kill the red and green guns. Turn the blue pot SLIGHTLY counterclockwise to unfocus the gun
then adjust for beam centering with the neck rings. Then call up the dot pattern and turn
the blue pot clockwise past the sharp focus then agjust the other neck rings to get the
beam shape as round as you can. Then bring the pot back to focus and reset color bias to
get a white square.

Focus the dots as well as possible. Then go on to the next gun. When
all three guns are completed, you now have "static" astigmation
optimized and this means the dynamic astigmation system is under less stress.
Perform dynamic astigmation for each zone as well as beam focus.

Now that beam focus is optimized, it's time to recheck optical focus
for center, corner, and Schempflug (horizontal and vertical flapping)

You can check lens flapping by using the center lens focus (rear
wingnut). Display an inverse +pattern and adjust center focus to make
center of the top screen edge perfectly focused.Note the lens control
position. Next adjust the lens to make the center of the bottom screen
edge perfectly focused. Is it the same position. If yes, vertical lens
flapping is dead on. If the two positions are not identical, you need to
readjust vertical Scheimpflug (flapping). Similarly compare the perfect
focus positions for left vs right edge. Finish by adjusting center focus to
perfection and touching up the corners using corner focus (front

good luck Areno!!!



Bruno Lovisi
post #36 of 163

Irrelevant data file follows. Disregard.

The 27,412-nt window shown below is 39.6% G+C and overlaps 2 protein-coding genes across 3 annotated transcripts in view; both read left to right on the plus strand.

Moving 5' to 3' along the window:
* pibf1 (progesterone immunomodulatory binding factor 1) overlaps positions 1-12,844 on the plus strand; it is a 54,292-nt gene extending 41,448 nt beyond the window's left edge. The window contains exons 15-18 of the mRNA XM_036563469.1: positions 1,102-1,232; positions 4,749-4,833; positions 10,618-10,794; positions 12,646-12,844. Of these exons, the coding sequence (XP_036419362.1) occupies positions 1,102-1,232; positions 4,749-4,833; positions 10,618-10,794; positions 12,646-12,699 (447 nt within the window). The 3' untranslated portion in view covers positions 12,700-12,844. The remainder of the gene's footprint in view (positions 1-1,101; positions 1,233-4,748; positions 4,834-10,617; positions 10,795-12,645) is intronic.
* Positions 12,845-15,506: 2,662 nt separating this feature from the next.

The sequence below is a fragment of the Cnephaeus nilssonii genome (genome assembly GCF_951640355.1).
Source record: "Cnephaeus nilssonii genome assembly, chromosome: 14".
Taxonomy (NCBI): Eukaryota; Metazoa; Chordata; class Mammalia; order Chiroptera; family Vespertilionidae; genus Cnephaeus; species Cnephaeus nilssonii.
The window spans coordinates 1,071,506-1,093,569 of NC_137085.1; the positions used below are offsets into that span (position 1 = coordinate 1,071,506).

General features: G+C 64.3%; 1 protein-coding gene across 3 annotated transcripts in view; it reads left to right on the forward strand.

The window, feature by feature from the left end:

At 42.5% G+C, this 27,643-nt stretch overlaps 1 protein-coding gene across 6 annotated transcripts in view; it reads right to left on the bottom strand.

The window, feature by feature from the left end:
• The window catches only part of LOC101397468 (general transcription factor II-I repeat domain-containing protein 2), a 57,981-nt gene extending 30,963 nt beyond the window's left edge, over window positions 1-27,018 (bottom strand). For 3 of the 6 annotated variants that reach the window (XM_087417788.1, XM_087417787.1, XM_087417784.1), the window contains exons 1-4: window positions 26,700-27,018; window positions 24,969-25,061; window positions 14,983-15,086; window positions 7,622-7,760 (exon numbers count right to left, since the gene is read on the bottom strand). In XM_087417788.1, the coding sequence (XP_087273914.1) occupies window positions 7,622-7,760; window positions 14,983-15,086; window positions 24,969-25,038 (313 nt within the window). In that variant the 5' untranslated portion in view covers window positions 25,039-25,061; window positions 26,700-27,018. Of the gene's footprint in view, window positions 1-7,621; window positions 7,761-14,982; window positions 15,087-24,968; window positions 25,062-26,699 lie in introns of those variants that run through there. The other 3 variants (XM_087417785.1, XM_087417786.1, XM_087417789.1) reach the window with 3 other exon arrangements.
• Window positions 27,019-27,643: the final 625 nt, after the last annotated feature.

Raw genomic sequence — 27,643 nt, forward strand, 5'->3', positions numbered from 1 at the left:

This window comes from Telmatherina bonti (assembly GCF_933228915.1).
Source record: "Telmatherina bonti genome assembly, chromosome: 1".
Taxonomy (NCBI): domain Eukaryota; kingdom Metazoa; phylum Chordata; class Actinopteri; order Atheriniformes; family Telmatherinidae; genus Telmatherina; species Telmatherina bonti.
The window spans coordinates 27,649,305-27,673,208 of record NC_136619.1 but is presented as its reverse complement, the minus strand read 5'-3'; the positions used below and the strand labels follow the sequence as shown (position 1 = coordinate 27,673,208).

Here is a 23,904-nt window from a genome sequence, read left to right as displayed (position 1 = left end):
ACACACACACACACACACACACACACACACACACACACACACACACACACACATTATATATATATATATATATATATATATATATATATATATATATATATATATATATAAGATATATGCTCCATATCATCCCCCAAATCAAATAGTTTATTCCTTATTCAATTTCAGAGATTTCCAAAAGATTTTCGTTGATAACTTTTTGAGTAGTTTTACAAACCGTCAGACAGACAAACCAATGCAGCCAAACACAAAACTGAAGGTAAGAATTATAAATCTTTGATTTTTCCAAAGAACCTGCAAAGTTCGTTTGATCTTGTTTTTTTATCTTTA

Perfect Bruno!, Thanks, I can't wait to get home to give this a try.
post #37 of 163
Bruno got it. Electron beam controls are done using the electron beam adjustment controls (beam focus, 2 & 4 pole magnets) and definitely not the optical focus controls on the lens.

I'll just add a caution to leave the screen potentiometers alone. They are so close to the beam focus controls that it's very easy to accidentally turn one of them. The unfortunate result is a badly maligned gray scale. Taping a piece of cardboard to cover the screen controls before you start may save you an unanticipated problem.
post #38 of 163
Thanks Guy! Things are really looking good now that I have worked through your focus steps. Thanks Again. Adam
post #39 of 163

A few questions for Guy.

I've been reading your focusing tips, but I have a few questions. I'm running a BG808. First, how would you do your intial mechanical alignment of the crt's on a Barco? You said to use a white field. How does that work? I do have Avia. Or do you use the setup crosshairs on a Barco? Second when adjust the astig, do I follow the same procedure that you outlined for the Sony in the above posts? Do I have to rotate the pins on the magnets as described above, to set the astig or do I just have to rotate the magnets on the necks as someone said in another thread?

Thanks for your help!

post #40 of 163